In the drafting work we perform for our clients, we often use various types of trusts. There are many things a trust can do including helping to address issues related to incapacity, protecting your assets from creditors, and avoiding or minimizing hassles related to the probate process after you die. But one aspect of trusts that is often underappreciated is how a trust can be used to maintain a certain degree of control over what happens to your assets even after you have passed. To put it another way, when you leave assets to your heirs outright you will have no control over what happens to those assets down the road.
By the time Marilyn Monroe died of a drug overdose in August 1962 she had been divorced three times and she left no children. As far as we know Monroe did not create a trust while she was alive. Therefore all of her assets passed according to the brief three page Will she executed in January 1961 shortly before her divorce from the playwright Arthur Miller. That instrument left some small bequests for a number of individuals including Monroe’s half-sister, her secretary, her mother, and several friends. But ultimately 75% of Monroe’s remaining assets were to be distributed outright to Lee Strasberg, the famed acting coach.
When Lee Strasberg himself died in 1982, his assets passed to his third wife Anna. Monroe only met Anna one time in her life, so they barely knew each other. Yet nonetheless that individual who was essentially a stranger to Monroe inherited Lee Strasberg’s interest in Marilyn’s Estate. And that interest has proved lucrative to her indeed. Anna soon hired a company to license products using Monroe’s image. Then she auctioned off a number of Monroe’s personal belongings including the dazzling gown she wore to President John f. Kennedy’s birthday party which sold for more than $1 million. She also fought and waged a lawsuit over Monroe’s image. Eventually she sold the rest of her interest in Marilyn’s estate to another branding company for an estimated $20 million to $30 million. It is a sad irony that Anna has made more money off of Marilyn Monroe’s likeness than Marilyn Monroe herself did in her own lifetime.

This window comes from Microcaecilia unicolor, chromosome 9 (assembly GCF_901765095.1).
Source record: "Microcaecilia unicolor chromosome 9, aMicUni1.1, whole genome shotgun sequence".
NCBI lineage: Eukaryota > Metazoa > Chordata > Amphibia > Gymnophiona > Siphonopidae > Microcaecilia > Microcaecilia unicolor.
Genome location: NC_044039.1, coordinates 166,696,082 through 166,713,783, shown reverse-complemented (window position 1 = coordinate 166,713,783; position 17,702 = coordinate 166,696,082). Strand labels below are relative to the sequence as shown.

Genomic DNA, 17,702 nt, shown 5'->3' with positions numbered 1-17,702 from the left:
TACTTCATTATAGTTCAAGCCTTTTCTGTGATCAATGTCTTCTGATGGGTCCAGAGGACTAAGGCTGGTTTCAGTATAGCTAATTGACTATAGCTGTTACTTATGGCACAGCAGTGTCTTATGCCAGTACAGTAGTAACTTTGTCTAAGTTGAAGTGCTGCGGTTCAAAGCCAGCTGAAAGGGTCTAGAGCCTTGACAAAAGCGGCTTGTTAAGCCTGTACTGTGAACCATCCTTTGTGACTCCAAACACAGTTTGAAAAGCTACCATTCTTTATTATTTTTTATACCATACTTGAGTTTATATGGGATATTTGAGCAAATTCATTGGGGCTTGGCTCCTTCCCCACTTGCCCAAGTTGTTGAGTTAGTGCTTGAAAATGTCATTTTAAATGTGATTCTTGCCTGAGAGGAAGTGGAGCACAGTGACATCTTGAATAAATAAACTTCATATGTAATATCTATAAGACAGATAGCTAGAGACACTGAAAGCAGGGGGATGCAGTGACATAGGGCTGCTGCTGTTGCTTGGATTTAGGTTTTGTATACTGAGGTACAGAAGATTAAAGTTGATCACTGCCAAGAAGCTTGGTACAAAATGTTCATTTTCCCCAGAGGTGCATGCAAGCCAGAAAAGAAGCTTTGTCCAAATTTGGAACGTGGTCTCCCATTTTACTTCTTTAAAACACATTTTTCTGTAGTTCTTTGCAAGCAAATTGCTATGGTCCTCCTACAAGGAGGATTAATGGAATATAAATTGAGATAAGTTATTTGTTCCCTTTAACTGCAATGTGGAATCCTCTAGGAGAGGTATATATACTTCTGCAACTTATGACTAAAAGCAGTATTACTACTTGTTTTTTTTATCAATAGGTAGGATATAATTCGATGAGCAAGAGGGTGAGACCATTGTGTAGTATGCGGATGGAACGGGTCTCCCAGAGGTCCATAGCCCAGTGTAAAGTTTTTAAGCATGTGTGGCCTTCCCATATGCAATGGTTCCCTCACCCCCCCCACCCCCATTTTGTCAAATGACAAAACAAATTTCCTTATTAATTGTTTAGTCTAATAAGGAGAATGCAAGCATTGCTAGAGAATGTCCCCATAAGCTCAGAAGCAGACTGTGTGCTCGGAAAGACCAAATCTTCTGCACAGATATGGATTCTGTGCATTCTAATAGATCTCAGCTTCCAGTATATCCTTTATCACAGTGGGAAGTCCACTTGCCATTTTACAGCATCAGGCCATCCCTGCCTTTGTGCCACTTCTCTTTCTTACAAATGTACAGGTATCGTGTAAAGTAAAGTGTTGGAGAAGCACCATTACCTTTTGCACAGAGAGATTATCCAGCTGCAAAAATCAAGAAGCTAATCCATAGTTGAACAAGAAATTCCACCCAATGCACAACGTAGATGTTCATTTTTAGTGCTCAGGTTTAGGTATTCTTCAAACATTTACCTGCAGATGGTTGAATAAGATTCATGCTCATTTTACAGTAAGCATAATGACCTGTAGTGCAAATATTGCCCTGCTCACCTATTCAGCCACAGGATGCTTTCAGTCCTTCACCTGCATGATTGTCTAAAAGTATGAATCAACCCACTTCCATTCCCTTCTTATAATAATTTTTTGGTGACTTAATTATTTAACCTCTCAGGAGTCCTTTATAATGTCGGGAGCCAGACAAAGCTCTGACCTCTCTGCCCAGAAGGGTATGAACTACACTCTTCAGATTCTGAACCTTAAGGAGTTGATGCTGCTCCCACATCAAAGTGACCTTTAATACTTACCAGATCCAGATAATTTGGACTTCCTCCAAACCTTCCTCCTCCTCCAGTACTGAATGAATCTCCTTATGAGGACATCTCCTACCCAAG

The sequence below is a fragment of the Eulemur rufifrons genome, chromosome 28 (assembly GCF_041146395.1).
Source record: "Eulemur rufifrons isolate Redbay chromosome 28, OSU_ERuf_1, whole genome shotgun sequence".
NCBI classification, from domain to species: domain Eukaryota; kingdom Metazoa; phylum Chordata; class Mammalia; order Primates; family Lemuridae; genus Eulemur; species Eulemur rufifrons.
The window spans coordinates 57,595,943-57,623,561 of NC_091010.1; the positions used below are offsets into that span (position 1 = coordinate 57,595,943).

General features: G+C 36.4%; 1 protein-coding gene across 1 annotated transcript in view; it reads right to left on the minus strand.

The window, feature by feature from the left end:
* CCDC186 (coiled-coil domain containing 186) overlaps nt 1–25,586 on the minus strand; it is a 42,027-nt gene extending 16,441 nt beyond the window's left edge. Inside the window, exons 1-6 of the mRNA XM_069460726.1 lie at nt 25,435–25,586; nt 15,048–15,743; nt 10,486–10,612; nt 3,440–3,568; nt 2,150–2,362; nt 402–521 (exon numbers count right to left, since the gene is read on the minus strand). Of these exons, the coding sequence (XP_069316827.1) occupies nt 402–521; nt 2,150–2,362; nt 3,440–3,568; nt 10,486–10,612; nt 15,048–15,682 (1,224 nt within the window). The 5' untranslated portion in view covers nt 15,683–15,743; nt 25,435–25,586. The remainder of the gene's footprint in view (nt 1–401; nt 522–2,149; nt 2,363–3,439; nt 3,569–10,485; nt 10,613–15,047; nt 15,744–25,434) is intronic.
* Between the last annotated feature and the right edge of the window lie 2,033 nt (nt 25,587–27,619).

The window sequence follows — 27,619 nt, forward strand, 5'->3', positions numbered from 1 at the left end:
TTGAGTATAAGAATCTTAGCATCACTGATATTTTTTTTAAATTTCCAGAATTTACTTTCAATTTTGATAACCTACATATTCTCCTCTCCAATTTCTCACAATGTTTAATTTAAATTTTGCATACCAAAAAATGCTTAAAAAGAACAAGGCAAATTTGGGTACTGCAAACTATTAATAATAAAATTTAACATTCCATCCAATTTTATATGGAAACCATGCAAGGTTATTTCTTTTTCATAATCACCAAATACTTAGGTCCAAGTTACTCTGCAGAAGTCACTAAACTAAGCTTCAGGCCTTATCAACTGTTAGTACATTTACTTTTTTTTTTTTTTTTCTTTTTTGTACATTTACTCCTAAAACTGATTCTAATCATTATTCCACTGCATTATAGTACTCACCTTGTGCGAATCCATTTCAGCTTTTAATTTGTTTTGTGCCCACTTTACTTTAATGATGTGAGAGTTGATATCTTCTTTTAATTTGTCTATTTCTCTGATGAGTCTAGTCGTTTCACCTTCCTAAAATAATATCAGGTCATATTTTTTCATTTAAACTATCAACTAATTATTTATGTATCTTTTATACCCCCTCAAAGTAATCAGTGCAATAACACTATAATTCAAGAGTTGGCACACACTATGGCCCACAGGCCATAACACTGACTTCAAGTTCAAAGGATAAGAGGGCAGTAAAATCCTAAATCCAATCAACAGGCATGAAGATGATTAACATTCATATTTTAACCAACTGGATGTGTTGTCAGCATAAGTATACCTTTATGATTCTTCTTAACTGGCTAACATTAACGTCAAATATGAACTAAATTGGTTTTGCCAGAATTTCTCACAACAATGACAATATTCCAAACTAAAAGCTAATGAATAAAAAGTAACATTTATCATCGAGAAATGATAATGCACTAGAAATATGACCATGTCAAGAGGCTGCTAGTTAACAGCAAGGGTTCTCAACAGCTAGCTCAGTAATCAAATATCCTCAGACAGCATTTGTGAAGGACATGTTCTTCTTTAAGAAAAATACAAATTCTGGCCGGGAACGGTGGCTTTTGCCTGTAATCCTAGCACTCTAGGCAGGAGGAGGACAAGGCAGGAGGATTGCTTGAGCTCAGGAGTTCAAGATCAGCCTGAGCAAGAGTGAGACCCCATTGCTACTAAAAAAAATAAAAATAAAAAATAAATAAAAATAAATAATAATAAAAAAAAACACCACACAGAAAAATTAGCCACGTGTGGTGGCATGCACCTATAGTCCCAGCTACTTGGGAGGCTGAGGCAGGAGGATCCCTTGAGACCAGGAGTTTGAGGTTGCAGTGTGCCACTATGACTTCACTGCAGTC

It is doubtful that that Monroe would have wanted Anna Strasberg to benefit so much from Monroe’s likeness and the assets she left behind. We can only speculate on the nature of Monroe’s relationship with the other friends and family members who received small bequests under her Will. But it is likely if Monroe thought about it she would probably have preferred that any one of those other individuals benefit from her wealth over the third wife of her former acting coach some 20 years after her death.
What Monroe should have done is set up a trust. Her trust could have benefited Strasberg during his life but then directed who would benefit from the trust assets after he passed. She would have had quite a bit of flexibility in making the trust conform to her own personal preferences and beliefs. But unfortunately she did not set up a trust and instead left the bulk of her fortune outright and so things did not turn out the way she would have intended.
The 40 Year Probate Estate
Believe it or not, Marilyn Monroe's estate remained open until 2001. At that time the New York Surrogate Court finally declared the estate completely settled and authorized the transfer of the remaining assets of the estate to Marilyn Monroe LLC, a Delaware limited liability company, managed by Anna Strasberg. As indicated above, Strasberg owned 75% of the company, and the Anna Freud Centre owned 25%. In 2010, the LLC was acquired by Authentic Brands Group and NECA for an estimated $50 million, which in turn formed a company named The Estate of Marilyn Monroe, LLC. The estate continues to generate significant earnings, coming in at #6 on Forbes top-earning dead celebrities list for 2011 - 2012, bringing in $15 million, only behind the estates of Michael Jackson and Elvis Presley.
Consider Everything – Carefully
When creating an estate plan, it’s important to consider everything very carefully. While you may want a specific person to benefit from your estate, the probability that someone else will get control of your assets is likely unless you provide otherwise.
Monroe obviously had very good intentions for providing for help to those who are mentally ill. Had she considered those intentions more carefully, many more people could have been helped. Instead, someone she met once bilked her estate for their own purposes.
We can all learn from Monroe’s mistakes. We can help you come up with a good estate planning tool which provides for your family, friends, and charitable organizations.
If you have any questions about the issues presented above or care to discuss any other planning issues, please call us at 626.765.4469 visit our website at thekahnlawfirm.net or email us at email@example.com.